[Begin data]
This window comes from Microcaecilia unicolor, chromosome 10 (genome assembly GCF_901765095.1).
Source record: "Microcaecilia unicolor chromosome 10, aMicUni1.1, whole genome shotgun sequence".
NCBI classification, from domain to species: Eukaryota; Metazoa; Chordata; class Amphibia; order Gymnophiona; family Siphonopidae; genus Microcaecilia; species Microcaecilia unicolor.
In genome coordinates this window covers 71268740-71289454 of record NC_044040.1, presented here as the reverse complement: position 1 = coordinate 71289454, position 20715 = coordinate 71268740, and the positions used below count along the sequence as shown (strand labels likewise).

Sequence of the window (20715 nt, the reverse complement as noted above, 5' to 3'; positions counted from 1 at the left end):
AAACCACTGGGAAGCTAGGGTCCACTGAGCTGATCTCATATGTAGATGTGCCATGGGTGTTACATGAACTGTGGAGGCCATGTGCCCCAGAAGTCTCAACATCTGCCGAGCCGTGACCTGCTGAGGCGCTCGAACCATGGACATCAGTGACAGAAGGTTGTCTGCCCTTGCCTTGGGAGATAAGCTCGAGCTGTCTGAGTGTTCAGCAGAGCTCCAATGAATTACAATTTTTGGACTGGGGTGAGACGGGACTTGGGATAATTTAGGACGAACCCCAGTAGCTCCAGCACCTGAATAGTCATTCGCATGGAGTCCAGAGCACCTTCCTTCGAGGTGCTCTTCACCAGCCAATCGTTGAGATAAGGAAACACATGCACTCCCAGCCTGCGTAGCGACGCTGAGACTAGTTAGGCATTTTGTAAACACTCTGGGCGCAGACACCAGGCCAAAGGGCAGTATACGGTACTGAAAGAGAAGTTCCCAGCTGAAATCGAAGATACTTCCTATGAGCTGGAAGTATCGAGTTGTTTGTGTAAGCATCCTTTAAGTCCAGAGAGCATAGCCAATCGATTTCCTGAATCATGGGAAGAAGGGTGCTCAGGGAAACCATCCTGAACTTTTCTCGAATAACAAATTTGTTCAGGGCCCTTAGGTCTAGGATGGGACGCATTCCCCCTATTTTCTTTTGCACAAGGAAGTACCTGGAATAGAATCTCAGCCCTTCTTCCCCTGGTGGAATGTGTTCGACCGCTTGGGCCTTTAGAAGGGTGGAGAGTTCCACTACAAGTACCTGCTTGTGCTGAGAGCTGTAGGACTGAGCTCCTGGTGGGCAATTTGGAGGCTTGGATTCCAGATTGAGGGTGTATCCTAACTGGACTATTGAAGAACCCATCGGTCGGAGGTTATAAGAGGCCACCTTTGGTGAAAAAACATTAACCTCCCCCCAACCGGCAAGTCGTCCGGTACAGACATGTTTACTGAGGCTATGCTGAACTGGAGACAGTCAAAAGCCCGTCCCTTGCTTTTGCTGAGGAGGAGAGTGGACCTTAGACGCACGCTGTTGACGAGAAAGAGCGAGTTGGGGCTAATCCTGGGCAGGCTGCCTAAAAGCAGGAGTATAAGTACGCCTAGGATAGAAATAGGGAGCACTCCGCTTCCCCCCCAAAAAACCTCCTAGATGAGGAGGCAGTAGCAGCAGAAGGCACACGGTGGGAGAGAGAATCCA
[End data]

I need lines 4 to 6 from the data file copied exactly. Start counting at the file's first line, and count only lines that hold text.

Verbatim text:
In genome coordinates this window covers 71268740-71289454 of record NC_044040.1, presented here as the reverse complement: position 1 = coordinate 71289454, position 20715 = coordinate 71268740, and the positions used below count along the sequence as shown (strand labels likewise).

Sequence of the window (20715 nt, the reverse complement as noted above, 5' to 3'; positions counted from 1 at the left end):
AAACCACTGGGAAGCTAGGGTCCACTGAGCTGATCTCATATGTAGATGTGCCATGGGTGTTACATGAACTGTGGAGGCCATGTGCCCCAGAAGTCTCAACATCTGCCGAGCCGTGACCTGCTGAGGCGCTCGAACCATGGACATCAGTGACAGAAGGTTGTCTGCCCTTGCCTTGGGAGATAAGCTCGAGCTGTCTGAGTGTTCAGCAGAGCTCCAATGAATTACAATTTTTGGACTGGGGTGAGACGGGACTTGGGATAATTTAGGACGAACCCCAGTAGCTCCAGCACCTGAATAGTCATTCGCATGGAGTCCAGAGCACCTTCCTTCGAGGTGCTCTTCACCAGCCAATCGTTGAGATAAGGAAACACATGCACTCCCAGCCTGCGTAGCGACGCTGAGACTAGTTAGGCATTTTGTAAACACTCTGGGCGCAGACACCAGGCCAAAGGGCAGTATACGGTACTGAAAGAGAAGTTCCCAGCTGAAATCGAAGATACTTCCTATGAGCTGGAAGTATCGAGTTGTTTGTGTAAGCATCCTTTAAGTCCAGAGAGCATAGCCAATCGATTTCCTGAATCATGGGAAGAAGGGTGCTCAGGGAAACCATCCTGAACTTTTCTCGAATAACAAATTTGTTCAGGGCCCTTAGGTCTAGGATGGGACGCATTCCCCCTATTTTCTTTTGCACAAGGAAGTACCTGGAATAGAATCTCAGCCCTTCTTCCCCTGGTGGAATGTGTTCGACCGCTTGGGCCTTTAGAAGGGTGGAGAGTTCCACTACAAGTACCTGCTTGTGCTGAGAGCTGTAGGACTGAGCTCCTGGTGGGCAATTTGGAGGCTTGGATTCCAGATTGAGGGTGTATCCTAACTGGACTATTGAAGAACCCATCGGTCGGAGGTTATAAGAGGCCACCTTTGGTGAAAAAACATTAACCTCCCCCCAACCGGCAAGTCGTCCGGTACAGACATGTTTACTGAGGCTATGCTGAACTGGAGACAGTCAAAAGCCCGTCCCTTGCTTTTGCTGAGGAGGAGAGTGGACCTTAGACGCACGCTGTTGACGAGAAAGAGCGAGTTGGGGCTAATCCTGGGCAGGCTGCCTAAAAGCAGGAGTATAAGTACGCCTAGGATAGAAATAGGGAGCACTCCGCTTCCCCCCCAAAAAACCTCCTAGATGAGGAGGCAGTAGCAGCAGAAGGCACACGGTGGGAGAGAGAATCCA